Big dams and protests in India: A study of Hirakud dam – An article in EPW

It is evident that the domestic resistance to the project was variously compromised by nationalist rhetoric, imperatives of state development and absence of transnational support. The Hirakud dam project has failed on all of its objectives – flood management, hydropower production, irrigation and navigation. Its socio-economic impact has been devastating.

The article begins by stating how protest move­ments may contribute to the legitimacy of democratic governance, as they signifi­cantly enhance the interactive space be­tween the rulers and the ruled. As a mode of political participation, they put pressure on the state authority. At the same time, however, the type or the form of govern­ment in a country also affects the number and intensity of such protests. The structure and ethos of democratic regime, as against an authoritarian one, better addresses and responds to protests.

In the developing world national development strat­egies were framed which essentially fol­lowed the western ideas of modernisation. “Mega-projects”, hence, became the dogma of the day. These countries realised that the availability of adequate infrastructure facilities was vital for the acceleration of their economic development. Post-second world war, the rapid eco­nomic growth seen in subsequent two decades accelerated the global dam con­struction rate. Four sets of factors could be attributed to this puzzling trend – technical, financial, economic and political and the article discusses them in detail. The major hurdle that makes dams unviable is the mounting political opposition signified by ever-increasing protests against them.

With dam construction being increas­ingly challenged in the First World by a vibrant environmental civil society net­work, dam construction declined. It forced transnational corporations and the fund­ing agencies to shift their activities to de­veloping countries.

There are ample historical evidences of dams-induced displacement in India since the British colonial period. There was large-scale opposition from the local population as soon as it was decided to build dam at Hirakud. The local leaders along with some ex-bureaucrats took an active role in opposing the dam construction. The demand for separation of Sambalpur from Orissa formed an important basis for organisation of the masses against the dam.

Although the nature of the domestic opposition to the Hirakud dam was strikingly similar to domestic anti-dam struggles that emerged in the greater numbers in India during the 1970s, it failed to prosper due to the absence of NGOs, transnational allied advocacy networks, legitimised global norms on human rights, indigenous peoples and the environmental lobbies.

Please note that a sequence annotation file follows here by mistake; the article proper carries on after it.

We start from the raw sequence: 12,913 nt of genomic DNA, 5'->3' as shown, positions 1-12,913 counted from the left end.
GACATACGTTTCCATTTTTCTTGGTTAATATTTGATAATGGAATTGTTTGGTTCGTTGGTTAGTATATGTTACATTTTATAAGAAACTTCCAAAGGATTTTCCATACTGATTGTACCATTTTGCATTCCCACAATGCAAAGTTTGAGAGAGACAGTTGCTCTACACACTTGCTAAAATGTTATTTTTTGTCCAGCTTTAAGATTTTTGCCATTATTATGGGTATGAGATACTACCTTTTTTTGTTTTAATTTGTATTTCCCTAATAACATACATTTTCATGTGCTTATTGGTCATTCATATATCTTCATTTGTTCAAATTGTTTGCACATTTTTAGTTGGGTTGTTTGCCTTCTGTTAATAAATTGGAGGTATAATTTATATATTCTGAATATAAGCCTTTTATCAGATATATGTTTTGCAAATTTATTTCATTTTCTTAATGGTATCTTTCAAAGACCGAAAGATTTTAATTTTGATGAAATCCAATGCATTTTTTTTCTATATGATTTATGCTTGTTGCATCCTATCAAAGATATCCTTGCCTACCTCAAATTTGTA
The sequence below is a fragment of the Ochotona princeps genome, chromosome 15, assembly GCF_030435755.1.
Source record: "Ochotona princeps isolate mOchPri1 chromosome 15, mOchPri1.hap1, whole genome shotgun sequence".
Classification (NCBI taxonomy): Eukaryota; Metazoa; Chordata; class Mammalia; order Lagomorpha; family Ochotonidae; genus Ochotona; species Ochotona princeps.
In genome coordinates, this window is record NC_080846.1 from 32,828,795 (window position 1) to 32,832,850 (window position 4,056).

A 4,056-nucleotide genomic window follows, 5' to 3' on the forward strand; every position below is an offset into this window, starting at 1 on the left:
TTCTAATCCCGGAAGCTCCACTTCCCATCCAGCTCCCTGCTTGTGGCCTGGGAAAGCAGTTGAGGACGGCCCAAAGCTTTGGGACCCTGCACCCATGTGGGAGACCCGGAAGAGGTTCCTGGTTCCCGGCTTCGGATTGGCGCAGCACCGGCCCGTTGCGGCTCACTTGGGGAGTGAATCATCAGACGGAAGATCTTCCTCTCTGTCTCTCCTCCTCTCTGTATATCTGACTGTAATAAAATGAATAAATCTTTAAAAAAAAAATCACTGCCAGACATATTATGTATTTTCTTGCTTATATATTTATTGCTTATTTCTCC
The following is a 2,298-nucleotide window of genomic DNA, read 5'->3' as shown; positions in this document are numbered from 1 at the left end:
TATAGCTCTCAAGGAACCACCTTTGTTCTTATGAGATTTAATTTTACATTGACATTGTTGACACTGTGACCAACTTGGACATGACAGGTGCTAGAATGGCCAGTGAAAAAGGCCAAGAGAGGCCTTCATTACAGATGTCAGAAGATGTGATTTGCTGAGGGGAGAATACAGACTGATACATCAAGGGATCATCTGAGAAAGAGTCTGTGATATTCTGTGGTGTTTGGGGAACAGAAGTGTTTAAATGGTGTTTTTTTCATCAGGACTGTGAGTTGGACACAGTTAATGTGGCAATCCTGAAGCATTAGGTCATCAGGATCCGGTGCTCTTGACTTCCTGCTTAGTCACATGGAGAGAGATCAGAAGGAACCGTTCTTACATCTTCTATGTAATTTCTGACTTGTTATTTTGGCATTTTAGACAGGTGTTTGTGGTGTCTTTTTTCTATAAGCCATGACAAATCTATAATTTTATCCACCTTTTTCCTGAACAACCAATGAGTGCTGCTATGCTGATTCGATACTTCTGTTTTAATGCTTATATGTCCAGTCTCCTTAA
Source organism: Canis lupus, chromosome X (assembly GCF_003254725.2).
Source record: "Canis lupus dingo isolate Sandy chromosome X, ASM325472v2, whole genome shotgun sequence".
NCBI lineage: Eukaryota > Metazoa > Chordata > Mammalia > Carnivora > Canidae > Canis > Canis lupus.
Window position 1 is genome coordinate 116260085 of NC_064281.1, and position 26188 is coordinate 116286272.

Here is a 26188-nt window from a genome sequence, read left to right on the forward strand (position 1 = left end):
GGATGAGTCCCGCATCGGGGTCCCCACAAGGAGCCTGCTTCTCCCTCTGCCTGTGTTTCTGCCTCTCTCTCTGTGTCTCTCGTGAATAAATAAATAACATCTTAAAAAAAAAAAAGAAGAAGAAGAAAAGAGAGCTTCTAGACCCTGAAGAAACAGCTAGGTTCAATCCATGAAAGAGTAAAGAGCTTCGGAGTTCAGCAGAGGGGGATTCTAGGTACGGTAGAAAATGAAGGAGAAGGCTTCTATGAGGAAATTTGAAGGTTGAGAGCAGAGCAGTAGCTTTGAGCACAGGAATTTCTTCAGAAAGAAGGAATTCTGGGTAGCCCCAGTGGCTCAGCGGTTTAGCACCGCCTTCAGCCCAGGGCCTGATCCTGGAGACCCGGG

The resistance to Hirakud dam could be justified on the ground that none of the four objectives – flood management, hydropower production, irrigation and navigation of the dam has been fulfilled even after its 50 years of completion. The failure of Hirakud dam could be easily seen through an empirical scrutiny of the fulfilment of its main objectives. Further, it can be argued that the Hirakud dam has submerged more lands and displaced more people than estimated in the feasibility report. Lack of proper compensations and rehabilitation by the government forced the displaced people to move to different places to settle themselves on their own initiative. It resulted in severe livelihood crises, health hazards and diseases made them victims in their initial period of self-resettlement. Submergence of their lands under the Hirakud reservoir forced them to reel under various socio-economic crises and marginalised them in various aspects of their life.


The study of World Commission on Dams report (2000) found that large dams display a high variability in delivering predicted performances and related social benefits with a considerable falling short of physical and economic targets. It is also less profitable in economic terms and has a range of extensive socio-economic and environmental impacts. Thus the true profitability of these schemes remains elusive (World Commission on Dams 2000). A close look at the performance of Hirakud dam clearly shows that it has underperformed in every respect and has had large-scale socio-economic impacts.

Given these circumstances, the question arises that should large dams be built? The unfortunate answer is yes. Large dams remain a necessary development option for providing water and energy resources to populations in developing countries that are in crisis. Taking the case of India, its growing population and rising need for food and water present a difficult situation.

Further, it is compounded by dwindling monsoons that concentrate rainfall within a relatively short time period and in such a situation, it is hard to see an alternative in some large storage reservoirs. But dams should only be constructed after a “best practice” options assessment process that gives sufficient emphasis to environmental and social issues and only where adequate policies exist and are implemented and where project authorities, contractors and consultants have a legal responsibility to follow whatever contractual conditionalities are necessary to implement the project as intended.

Besides, dams should not be constructed in the most favourable zone of the matrix that gives exclusive weightage to only high technical-economic advantages. The process of dam building should be based on a thorough analysis of alternatives. Efforts for alternative dam site should be identified on the same river to fulfil the same objectives with least social, cultural and environmental impacts.

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